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How do oil interceptors operate?

Grease and oils are commonly found in stormwater runoff from catchments. They come from the leakage and spillage of lubricants, fuels, vehicle coolants etc. Since oils and grease are hydrocarbons which are lighter than water, they form films and emulsions on water and generate odorous smell. In particular, these hydrocarbons tend to stick to the particulates in water and settle with them. Hence, they should be trapped prior to discharging into stormwater system. Oil interceptors are installed to trap these oil loads coming from stormwater. In commercial areas, car parks and areas where construction works are likely. It is recommended to establish oil-trapping systems in these locations.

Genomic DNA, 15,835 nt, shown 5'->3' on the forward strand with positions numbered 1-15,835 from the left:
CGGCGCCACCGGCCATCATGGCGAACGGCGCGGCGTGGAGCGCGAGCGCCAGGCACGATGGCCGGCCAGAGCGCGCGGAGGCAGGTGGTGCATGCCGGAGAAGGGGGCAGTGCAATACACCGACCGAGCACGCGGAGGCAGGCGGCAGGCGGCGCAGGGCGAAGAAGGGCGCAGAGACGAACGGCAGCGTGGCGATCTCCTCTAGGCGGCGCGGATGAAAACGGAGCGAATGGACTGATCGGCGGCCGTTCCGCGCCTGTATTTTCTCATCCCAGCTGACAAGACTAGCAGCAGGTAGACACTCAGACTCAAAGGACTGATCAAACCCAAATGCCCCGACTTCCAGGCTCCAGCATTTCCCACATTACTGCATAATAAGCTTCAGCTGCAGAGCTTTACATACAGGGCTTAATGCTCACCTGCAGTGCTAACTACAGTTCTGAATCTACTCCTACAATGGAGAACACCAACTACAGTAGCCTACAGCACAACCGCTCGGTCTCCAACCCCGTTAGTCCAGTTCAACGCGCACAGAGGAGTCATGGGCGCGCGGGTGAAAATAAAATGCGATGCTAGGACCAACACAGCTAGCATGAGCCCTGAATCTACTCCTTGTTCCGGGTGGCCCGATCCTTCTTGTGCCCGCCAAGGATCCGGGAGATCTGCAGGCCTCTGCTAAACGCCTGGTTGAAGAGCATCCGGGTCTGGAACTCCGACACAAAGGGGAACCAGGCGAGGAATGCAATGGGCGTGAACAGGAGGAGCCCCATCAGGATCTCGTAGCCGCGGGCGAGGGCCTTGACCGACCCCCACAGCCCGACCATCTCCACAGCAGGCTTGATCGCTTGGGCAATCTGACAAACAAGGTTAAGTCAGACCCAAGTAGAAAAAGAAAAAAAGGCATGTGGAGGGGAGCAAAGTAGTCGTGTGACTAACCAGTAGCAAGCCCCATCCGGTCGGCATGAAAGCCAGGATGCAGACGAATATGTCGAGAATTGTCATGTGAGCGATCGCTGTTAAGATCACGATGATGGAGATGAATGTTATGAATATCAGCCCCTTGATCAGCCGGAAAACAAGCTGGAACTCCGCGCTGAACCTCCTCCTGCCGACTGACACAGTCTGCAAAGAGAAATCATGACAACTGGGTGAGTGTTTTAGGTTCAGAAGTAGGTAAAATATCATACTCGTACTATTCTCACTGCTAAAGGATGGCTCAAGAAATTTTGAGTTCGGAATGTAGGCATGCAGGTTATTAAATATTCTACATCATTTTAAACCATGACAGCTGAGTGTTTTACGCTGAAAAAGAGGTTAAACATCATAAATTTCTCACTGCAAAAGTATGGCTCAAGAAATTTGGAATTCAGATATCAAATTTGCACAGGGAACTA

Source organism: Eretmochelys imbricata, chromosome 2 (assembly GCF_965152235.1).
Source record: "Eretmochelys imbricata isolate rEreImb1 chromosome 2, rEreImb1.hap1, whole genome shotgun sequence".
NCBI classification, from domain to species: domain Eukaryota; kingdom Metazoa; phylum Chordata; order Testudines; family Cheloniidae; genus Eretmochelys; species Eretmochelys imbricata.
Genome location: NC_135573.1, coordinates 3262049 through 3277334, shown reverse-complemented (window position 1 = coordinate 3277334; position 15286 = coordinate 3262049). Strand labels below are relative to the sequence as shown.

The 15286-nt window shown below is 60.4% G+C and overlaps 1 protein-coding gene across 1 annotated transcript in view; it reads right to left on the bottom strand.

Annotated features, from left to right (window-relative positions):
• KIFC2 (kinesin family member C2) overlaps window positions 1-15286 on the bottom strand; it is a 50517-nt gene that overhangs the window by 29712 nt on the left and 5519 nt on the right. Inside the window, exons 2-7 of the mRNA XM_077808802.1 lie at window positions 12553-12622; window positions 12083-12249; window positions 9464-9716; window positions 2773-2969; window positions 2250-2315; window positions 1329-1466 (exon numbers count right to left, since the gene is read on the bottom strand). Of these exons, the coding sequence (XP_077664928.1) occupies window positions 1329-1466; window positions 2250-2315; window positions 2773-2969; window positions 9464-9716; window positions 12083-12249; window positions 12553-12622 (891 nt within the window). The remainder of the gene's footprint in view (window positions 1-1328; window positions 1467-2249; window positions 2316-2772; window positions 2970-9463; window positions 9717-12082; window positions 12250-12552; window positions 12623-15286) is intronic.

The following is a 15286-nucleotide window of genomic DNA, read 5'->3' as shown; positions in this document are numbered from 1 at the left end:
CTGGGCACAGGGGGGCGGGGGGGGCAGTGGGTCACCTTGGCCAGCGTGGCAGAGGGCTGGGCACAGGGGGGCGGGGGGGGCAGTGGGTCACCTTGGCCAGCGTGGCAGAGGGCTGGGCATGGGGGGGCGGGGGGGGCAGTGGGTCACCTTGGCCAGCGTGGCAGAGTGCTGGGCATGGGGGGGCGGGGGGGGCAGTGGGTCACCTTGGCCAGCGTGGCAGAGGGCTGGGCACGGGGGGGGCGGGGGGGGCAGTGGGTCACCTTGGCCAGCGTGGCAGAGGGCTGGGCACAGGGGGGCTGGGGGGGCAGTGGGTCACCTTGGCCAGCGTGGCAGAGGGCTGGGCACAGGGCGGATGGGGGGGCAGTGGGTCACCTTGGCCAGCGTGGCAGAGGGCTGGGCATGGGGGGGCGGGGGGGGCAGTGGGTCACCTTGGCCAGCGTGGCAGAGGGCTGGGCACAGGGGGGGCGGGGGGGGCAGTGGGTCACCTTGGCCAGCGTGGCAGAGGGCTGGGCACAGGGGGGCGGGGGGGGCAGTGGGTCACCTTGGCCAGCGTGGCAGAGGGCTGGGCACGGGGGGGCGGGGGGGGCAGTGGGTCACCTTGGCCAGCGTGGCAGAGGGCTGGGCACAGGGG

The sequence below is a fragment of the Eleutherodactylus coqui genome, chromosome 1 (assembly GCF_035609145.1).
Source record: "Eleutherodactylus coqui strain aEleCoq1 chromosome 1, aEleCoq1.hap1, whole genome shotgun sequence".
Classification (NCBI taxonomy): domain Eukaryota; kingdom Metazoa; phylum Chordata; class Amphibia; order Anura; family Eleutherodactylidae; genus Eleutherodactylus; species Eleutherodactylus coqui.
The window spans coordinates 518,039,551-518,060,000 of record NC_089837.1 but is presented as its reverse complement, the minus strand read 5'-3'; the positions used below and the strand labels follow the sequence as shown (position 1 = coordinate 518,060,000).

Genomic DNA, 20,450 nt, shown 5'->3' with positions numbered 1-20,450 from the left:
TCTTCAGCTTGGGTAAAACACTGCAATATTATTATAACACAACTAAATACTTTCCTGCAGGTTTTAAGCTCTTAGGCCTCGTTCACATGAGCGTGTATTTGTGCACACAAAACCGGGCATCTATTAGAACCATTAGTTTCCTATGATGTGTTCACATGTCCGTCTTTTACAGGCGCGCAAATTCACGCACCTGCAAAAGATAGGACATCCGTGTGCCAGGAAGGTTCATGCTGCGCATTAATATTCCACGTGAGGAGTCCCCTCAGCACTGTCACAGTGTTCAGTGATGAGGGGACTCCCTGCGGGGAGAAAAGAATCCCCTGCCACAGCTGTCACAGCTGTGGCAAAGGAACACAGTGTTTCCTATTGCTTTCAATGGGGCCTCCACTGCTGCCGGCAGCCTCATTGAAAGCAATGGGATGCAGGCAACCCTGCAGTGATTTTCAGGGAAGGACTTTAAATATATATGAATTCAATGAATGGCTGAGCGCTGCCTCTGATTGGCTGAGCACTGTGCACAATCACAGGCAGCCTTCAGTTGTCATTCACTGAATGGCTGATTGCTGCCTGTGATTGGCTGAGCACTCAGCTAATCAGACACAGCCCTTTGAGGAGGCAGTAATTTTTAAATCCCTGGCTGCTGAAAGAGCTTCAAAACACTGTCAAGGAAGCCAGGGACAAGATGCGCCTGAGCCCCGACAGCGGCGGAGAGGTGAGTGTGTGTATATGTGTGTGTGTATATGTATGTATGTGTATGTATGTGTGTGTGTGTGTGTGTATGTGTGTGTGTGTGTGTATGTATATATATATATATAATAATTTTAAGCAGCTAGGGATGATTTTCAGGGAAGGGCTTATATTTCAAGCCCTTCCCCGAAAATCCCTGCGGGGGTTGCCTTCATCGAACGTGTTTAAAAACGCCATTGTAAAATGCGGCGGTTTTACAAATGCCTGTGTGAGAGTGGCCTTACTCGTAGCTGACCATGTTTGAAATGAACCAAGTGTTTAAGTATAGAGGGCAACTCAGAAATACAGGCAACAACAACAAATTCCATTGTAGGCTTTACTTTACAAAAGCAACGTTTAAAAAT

Typical oil interceptors usually contain following compartments:

(i) The first inlet compartment serves mainly for the settlement of grits and for the trapping of floatable debris and rubbish.

(ii) The second middle compartment is used for separating oils from runoff.

This question is taken from book named – A Self Learning Manual – Mastering Different Fields of Civil Engineering Works (VC-Q-A-Method) by Vincent T. H. CHU.

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Kanwarjot Singh

Kanwarjot Singh is the founder of Civil Engineering Portal, a leading civil engineering website which has been awarded as the best online publication by CIDC. He did his BE civil from Thapar University, Patiala and has been working on this website with his team of Civil Engineers.

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